After Chavez?

What happens after Hugo Chavez?

Hugo Chavez had an operation for cancer in December and hasn’t been seen in public since. Now, the country is in political limbo. The 58-year old has been President of Venezuela for the past 15 years, where he has been both highly popular and highly divisive. Constitutional reform, land reform, nationalization of key industries—all were part of Chavez’s policies. At times Chavez has been autocratic and vicious.

But the source of his popularity is simple: of the roughly $800 billion in oil revenues earned by Venezuela since he took power, approximately $200 billion have been used to alleviate poverty. It’s easy to be popular when you can hand out billions. But that oil-wealth is going to be a cause of trouble going forward.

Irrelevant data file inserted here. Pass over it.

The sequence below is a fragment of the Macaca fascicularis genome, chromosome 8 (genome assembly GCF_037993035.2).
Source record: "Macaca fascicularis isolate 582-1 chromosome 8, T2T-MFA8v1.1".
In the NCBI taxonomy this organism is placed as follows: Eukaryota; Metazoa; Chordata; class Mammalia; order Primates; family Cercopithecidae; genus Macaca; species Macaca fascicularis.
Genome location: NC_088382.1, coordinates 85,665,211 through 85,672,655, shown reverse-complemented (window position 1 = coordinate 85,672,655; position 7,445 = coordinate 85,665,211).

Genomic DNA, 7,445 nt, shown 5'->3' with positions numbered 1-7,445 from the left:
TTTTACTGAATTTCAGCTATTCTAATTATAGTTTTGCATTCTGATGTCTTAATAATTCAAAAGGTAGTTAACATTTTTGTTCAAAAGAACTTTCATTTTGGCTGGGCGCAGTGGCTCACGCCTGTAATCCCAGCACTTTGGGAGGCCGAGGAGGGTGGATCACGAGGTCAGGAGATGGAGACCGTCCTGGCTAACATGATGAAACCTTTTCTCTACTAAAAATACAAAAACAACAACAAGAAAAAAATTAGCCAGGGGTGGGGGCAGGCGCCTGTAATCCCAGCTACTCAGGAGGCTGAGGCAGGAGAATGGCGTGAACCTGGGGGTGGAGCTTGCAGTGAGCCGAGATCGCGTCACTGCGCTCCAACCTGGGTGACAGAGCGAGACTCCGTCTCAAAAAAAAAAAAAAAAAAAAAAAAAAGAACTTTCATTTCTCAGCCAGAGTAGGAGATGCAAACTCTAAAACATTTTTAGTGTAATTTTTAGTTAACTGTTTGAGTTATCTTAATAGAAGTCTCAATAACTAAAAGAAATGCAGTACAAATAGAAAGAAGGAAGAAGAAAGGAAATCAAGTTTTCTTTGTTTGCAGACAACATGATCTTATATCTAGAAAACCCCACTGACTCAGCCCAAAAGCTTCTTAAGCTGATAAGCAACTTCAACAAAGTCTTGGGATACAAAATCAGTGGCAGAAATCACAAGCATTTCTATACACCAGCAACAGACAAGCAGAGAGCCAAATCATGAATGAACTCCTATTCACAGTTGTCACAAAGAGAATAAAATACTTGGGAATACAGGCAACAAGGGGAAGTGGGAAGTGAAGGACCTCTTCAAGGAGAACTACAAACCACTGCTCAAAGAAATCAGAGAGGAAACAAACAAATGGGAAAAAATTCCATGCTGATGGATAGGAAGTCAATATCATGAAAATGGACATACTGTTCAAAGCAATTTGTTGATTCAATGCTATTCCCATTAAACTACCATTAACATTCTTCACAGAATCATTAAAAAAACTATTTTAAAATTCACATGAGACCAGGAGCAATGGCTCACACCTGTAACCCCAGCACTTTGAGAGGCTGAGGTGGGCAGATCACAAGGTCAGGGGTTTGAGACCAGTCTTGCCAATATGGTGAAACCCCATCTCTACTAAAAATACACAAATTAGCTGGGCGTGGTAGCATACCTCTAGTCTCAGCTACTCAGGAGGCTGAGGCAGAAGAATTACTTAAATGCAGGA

When Chavez dies it will pitch rivals against one another. In fact, his senior lieutenants have already begun to jockey for position. His older brother Adan; a crowd of politically-connected tycoons; a group of ideologues known as “Chavistas”; and of course the army—all would like to control $40 billion a year in oil-export revenues in a country of 30 million people.

Who else is watching the coming succession battle? Cuba, of course. They’ve received billions in subsidized oil. And Nicaragua—which had a $30 million loan from Venezuela forgiven, along with a “gift” of another $10 million. Indeed, much of the Latin American “pink tide” of the last decade has been supported by Venezuelan oil money. When Chavez is gone, that money—and perhaps the movement—may go with it.

Latin America has been unusually quiet for the past decade. When Hugo Chavez passes out of the picture, that’s likely to change.

Douglas R. Tengdin, CFA

Chief Investment Officer

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